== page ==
Newsweek Film Critic David Ansen Accepts Buyout
Mass cuts at the national news magazine add to recent tide of critic departures.
Radar first reported the mass buyouts at Newsweek, in which 111 employees of the magazine's news and business departments took the option of a generous severance package. Newsweek is owned by the Washington Post Company, a media conglomerate that also distributes Newsweek International, Slate, and the Washington Post newspaper. Ansen, who has been a critic at Newsweek for thirty-one years, is joined in the opt-out by fellow Arts writers David Gates and senior editor Cathleen McGuigan, among others.
Talking to Variety's Anne Thompson, Ansen explained his decision to go for the package:
"They didn't want me to leave, which put me in a nice bargaining position. They may have been shocked at how many people took the offer."
Thompson also learned that Ansen will keep reviewing films for Newsweek through 2008, after which he'll stay on for at least another year as a contracted contributing editor. Ansen notes the silver lining of his reduced capacity: not having to write about bad movies. From Thompson on Hollywood:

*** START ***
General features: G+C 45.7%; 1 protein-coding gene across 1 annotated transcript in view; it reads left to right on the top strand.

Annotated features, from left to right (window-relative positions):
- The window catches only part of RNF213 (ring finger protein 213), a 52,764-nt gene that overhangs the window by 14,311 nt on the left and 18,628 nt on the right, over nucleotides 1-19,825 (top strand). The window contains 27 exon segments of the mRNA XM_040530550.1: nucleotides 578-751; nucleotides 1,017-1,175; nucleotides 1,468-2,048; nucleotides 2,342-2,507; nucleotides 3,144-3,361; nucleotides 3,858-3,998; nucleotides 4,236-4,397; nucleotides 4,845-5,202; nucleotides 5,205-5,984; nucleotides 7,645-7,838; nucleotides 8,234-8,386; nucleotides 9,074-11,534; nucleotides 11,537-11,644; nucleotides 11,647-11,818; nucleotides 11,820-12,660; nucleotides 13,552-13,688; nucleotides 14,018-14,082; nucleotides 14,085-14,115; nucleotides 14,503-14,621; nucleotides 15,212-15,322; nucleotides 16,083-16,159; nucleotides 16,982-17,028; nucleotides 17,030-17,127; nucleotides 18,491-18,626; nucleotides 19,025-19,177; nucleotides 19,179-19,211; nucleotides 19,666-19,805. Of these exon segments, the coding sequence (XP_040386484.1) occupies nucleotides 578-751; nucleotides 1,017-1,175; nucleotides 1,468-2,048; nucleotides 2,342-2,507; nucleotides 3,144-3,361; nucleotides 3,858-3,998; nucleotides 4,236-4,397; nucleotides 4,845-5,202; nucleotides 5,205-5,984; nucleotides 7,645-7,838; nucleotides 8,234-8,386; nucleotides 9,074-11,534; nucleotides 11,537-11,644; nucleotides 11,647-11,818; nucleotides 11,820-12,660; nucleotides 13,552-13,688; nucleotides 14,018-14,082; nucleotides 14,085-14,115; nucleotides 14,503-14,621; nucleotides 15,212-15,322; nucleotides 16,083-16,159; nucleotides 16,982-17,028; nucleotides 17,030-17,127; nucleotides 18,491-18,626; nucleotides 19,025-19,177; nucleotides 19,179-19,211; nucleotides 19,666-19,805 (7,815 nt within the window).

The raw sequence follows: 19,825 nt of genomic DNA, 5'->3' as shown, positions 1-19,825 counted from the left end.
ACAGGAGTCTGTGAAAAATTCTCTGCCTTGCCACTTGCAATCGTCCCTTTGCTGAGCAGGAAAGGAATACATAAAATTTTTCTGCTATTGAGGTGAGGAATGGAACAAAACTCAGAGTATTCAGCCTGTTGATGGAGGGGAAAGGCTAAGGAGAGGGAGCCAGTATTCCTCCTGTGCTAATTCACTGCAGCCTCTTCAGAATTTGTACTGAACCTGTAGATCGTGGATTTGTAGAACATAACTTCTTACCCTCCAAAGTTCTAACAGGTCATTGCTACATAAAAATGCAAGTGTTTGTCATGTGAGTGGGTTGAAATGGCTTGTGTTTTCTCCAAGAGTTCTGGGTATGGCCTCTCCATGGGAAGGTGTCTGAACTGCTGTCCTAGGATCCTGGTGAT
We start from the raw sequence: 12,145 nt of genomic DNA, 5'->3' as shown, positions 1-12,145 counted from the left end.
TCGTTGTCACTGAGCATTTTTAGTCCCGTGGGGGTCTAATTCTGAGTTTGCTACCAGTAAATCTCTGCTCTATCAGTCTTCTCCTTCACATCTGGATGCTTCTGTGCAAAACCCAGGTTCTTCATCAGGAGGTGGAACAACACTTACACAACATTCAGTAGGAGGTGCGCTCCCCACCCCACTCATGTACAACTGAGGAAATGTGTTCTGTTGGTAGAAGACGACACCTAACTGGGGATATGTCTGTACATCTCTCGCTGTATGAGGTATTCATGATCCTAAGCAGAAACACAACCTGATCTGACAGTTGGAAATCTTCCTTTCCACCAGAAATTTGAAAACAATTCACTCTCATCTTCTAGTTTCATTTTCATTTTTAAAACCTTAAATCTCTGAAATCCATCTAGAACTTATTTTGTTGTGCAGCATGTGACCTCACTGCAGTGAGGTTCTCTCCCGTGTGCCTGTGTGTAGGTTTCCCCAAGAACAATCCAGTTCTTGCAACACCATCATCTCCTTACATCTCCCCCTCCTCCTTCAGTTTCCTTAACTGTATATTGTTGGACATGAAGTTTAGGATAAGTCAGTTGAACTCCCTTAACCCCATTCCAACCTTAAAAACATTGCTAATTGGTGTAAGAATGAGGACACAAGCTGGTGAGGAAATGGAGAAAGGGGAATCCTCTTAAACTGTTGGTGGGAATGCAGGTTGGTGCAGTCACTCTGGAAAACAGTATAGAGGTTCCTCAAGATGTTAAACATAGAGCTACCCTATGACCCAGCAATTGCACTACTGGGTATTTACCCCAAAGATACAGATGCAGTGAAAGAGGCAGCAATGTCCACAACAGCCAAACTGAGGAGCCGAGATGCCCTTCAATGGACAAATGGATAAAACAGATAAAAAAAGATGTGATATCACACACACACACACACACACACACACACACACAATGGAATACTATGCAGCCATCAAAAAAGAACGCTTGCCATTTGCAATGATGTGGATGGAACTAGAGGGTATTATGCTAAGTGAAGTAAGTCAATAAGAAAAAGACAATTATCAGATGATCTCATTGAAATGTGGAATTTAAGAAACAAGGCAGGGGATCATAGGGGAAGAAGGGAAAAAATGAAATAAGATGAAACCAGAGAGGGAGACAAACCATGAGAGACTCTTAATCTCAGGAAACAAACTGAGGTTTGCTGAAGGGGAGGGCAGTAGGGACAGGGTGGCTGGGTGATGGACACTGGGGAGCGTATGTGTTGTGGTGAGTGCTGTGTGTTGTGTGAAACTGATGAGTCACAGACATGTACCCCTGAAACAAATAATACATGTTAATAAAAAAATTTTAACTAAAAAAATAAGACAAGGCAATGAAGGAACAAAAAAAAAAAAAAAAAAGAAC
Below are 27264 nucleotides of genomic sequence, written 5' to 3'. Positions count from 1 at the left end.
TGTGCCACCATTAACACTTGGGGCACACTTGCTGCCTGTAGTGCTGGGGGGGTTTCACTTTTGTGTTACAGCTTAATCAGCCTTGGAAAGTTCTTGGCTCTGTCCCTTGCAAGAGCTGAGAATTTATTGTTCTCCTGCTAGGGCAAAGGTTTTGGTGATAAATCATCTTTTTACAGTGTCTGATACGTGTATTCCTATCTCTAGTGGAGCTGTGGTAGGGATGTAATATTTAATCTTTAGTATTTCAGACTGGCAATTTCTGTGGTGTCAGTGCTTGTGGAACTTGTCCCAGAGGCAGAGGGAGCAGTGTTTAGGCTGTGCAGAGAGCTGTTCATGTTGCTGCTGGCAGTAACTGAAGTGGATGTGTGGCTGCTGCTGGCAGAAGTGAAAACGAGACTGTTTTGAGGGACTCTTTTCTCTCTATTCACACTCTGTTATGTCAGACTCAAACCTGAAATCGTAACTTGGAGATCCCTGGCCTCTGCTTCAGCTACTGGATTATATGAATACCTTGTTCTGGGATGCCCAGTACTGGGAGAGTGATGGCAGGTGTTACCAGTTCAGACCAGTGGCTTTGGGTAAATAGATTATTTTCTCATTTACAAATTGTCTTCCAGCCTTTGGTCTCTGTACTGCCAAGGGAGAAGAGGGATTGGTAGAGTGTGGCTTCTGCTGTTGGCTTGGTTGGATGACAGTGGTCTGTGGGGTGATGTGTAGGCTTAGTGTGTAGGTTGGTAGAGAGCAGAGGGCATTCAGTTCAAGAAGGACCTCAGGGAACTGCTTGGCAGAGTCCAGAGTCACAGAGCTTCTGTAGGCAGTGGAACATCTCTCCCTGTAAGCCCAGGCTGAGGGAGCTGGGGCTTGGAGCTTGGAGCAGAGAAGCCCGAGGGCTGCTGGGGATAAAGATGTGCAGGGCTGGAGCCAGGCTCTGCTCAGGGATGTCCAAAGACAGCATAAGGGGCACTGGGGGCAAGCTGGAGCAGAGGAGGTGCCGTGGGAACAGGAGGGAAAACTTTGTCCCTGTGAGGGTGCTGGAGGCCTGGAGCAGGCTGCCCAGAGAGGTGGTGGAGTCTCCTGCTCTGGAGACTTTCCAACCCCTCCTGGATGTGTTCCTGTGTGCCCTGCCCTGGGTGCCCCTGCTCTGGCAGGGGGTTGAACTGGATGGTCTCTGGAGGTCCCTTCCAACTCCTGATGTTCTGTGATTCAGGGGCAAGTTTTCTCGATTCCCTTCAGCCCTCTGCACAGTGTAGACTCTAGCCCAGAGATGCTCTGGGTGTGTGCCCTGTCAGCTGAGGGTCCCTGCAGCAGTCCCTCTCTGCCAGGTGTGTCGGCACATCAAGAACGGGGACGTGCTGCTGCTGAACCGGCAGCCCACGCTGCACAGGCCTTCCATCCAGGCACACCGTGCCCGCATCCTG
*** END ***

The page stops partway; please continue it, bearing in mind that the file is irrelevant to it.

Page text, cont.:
"Obviously the climate at newsmagazines is not great," said Ansen. "More cost-cutting, more trimming." Ansen looks forward to writing books, teaching, and "not going out to screenings every night," he said. "I want to watch DVDs of movies I might actually like and read a book or two. Face it, a lot of movies are not that interesting to write about these days."
Posting last week on Thompson's blog after the layoff of the Village Voice's Nathan Lee, Variety's Peter Debruge intimated that similar trouble is brewing at the Voice's sister publication, LA Weekly. It's clear that print media (and, as a result, print criticism) is flailing, but it would be a shame for the film community to lose its brightest and most respected voices as a result. Sound off below.
Read: David Ansen's RT Critic Page
Sources: Radar Online, Thompson on Hollywood